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Tribute – Jnan Sevak Chatterjee – Reminiscences

By Indrani Roy

Jnan Sevak Chatterjee or Bipinda, as he was fondly called by all at Sadharan Brahmo Samaj and its neighbourhood (Samaj Para), was a social worker in the truest sense of the term.

As I remember, Bipinda was a well-built person with long unkempt hair, attired in a crumpled dhoti and equally crumpled Punjabi. He roamed about barefooted. He lived in the Sadhan Ashram building with his wife Smt. Swantana Chatterjee and was ever available when anyone in distress asked for his help. He was the main stay of Sadharan Brahmo Samaj Relief mission and rendered outstanding service during any calamity, natural or man-made. During Maghotsav, Bipinda was busy collecting subscriptions, looking after the comforts of people who came from outside Kolkata (Calcutta then) to attend the ‘Utsav’ and stayed at the ‘Jatriniwas’, and last but not least, supervising the cooking and serving of the community lunch.

Bipinda was available for social services all round the year. His social work ranged from arranging wedding feasts (professional caterers were unthinkable in those days), nursing critically ill patients – especially during the night, to taking part as pal-bearers in the last journey to the cremation ground. His service was not restricted to the Brahmos alone. Whoever asked for his help never went unanswered. He was ably supported by a dedicated band of young men in rendering these services.

My father, late Dr. Rabi Kundu, in his youth was a committed member of Bipinda’s squad. He nurtured a deep respect and love for Bipinda all his life. In this connection I would like to relate an unusual incident which my father used to narrate to us, which showed the confidence and trust Bipinda commanded amongst not only the members of the Brahmo Samaj but the society at large.

It was a night in the nineteen forties, during the distressful times of the World War II, when Bipinda alerted his team for an assignment. A gentleman had called on him in great distress. His wife had died a short while ago. He was new to the city and because of the war-time situation he could not find anyone to help him with her funeral. Having heard of Bipinda from one of his acquaintances he had come for help.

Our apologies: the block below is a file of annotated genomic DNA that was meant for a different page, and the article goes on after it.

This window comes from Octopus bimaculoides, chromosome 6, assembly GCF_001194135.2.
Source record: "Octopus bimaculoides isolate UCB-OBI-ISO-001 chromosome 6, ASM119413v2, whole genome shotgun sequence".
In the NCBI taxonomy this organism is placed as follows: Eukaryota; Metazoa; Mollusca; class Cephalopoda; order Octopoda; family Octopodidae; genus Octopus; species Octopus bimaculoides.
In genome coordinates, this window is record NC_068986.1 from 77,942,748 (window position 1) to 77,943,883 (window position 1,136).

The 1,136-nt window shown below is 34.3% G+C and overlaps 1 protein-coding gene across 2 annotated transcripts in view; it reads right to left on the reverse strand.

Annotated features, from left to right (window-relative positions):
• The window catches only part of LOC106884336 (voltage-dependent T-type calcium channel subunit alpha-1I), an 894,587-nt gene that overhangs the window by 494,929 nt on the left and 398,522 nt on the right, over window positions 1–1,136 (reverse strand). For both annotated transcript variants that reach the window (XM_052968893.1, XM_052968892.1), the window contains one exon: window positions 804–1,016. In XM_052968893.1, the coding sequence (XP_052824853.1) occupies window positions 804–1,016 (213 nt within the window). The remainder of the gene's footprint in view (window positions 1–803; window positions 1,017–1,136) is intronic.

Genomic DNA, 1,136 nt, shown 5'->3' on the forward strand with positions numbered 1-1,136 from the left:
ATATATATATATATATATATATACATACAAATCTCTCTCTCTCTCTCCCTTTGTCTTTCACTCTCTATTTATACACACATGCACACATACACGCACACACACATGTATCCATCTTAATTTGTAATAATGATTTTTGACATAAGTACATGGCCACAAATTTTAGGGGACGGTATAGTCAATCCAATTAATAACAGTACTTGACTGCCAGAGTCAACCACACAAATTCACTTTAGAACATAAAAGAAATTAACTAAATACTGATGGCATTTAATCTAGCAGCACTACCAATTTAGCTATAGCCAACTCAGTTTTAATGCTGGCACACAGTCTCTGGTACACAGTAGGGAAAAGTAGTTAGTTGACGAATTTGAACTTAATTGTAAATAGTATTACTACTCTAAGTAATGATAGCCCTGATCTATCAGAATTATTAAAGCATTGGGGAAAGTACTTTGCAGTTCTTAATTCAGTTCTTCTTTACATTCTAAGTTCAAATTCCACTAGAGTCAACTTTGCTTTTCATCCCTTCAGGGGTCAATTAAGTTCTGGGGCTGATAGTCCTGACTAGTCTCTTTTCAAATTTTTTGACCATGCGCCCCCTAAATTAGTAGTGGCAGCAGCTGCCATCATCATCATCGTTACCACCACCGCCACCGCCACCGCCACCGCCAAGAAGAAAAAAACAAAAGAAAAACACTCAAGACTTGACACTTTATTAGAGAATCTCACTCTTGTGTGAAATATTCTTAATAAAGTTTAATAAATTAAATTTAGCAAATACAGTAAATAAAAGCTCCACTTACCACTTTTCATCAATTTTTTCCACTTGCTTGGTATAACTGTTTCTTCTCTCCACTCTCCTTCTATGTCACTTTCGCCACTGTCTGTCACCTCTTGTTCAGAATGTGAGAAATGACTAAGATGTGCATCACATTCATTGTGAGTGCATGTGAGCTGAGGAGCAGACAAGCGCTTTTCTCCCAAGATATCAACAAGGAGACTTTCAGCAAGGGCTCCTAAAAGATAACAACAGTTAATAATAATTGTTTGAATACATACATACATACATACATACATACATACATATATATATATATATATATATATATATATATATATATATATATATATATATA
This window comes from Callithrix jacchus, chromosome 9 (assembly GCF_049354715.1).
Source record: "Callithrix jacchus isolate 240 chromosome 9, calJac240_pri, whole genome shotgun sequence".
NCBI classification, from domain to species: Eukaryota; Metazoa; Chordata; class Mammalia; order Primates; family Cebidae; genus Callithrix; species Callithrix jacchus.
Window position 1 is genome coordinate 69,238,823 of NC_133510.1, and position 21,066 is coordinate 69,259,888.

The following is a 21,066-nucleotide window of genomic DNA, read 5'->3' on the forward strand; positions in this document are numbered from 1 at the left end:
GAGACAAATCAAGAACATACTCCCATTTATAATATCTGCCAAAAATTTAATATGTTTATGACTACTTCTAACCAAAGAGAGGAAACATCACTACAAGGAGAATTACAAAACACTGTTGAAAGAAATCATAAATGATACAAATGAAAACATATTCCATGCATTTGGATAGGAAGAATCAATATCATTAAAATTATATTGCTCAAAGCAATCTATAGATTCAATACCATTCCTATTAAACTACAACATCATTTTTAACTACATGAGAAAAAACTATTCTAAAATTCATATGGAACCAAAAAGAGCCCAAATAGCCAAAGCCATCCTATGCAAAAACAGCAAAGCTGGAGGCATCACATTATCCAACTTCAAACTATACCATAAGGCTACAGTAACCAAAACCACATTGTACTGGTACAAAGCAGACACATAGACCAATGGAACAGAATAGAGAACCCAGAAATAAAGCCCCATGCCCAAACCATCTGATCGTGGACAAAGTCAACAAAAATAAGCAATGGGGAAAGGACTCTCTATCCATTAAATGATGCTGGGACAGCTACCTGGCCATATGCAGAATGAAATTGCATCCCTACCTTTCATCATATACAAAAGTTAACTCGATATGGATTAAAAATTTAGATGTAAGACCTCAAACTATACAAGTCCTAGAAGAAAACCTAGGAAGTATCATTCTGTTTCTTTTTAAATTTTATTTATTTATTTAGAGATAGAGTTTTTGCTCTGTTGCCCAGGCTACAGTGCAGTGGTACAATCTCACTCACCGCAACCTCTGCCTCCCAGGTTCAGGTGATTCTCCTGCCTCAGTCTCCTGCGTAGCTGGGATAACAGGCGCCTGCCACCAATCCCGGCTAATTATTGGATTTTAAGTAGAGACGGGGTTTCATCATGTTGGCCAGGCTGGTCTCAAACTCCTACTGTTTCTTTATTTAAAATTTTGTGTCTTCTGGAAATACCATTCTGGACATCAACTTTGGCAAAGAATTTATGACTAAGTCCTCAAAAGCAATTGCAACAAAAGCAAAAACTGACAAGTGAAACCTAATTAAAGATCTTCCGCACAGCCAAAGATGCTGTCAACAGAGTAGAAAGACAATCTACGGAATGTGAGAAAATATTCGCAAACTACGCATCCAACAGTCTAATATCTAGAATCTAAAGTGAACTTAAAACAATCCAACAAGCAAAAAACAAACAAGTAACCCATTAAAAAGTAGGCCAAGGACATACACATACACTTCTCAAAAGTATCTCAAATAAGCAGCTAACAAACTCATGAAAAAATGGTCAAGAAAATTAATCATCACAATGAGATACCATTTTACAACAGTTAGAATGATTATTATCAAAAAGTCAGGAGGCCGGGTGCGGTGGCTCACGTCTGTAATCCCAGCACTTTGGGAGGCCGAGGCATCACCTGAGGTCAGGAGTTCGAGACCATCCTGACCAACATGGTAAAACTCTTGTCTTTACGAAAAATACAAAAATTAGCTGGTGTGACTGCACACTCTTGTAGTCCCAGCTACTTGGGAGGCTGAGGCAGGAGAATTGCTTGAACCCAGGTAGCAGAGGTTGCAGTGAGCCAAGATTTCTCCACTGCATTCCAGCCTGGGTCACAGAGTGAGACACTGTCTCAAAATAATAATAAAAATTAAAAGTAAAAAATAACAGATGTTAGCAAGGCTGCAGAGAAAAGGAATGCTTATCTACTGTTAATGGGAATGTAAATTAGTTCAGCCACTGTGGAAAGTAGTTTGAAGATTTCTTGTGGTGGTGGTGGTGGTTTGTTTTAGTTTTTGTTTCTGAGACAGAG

Bipinda was ready with his team and reached the residence of the bereaved gentleman. It was a rented apartment in a narrow bye-lane of North Calcutta, dark and sinister in the gloom of the war. The area was not known for its respectability. However, they found that the body was laid out on a bamboo stretcher, bedecked with flowers that completely enveloped her, keeping only her face uncovered. She was at the prime of youth and endowed with unusual beauty. There were too many flowers enshrouding her beautiful form! They took it as a tribute coming from the overwhelming grief of the gentleman.

The young men took up the stretcher on their shoulders and started off for the cremation ground at Nimtala. Bipinda was at the lead. The gentleman was to follow them with the death certificate after locking up his apartment.

The boys led by Bipinda went ahead, not looking back, till someone felt dampness down his shoulder. The streets were dark except for the dim street-lights, covered up to restrict their glow due to the black-out. As they came near a street lamp, in its subdued lighting the dampness seemed to leave a stain the shirt. On looking back they found no one following them. The gentleman had vanished in to thin air. Bipinda led his team with the dead body to the cremation ground and put down the stretcher under a lamp. They were horrified to find blood stains on their shoulders! When the flowers were removed, the body was found to be soaked in blood, oozing out from a deep wound. The woman they were carrying on their shoulders had been stabbed to death and the man who had tricked them in to disposing off the body was nowhere to be found.

There was a great commotion at the burning ‘ghat’ as the funeral party could not produce any death certificate and it was clearly not a natural death. Bipinda and his party of helpers, (my father included) were detained by the police for interrogation. It was well past midnight.

Bipinda requested the authorities to make a phone-call which was fortunately granted. He called up the Police Commissioner, who was a member of Sadharan Brahmo Samaj and very well known to Bipinda. He took t up the case immediately and vouched for the innocence of the party as he knew about the social services rendered by Bipinda and his team. Bipinda was so well known for his self-less service that he could be exonerated from the false charges. Such was his reputation!

Till this day, I cherish my childhood memory of Maghotsav in which Bipinda held a prominent spot. I salute his courage, sincerity, generosity and devotion to selfless sense of duty, which is so rare today.

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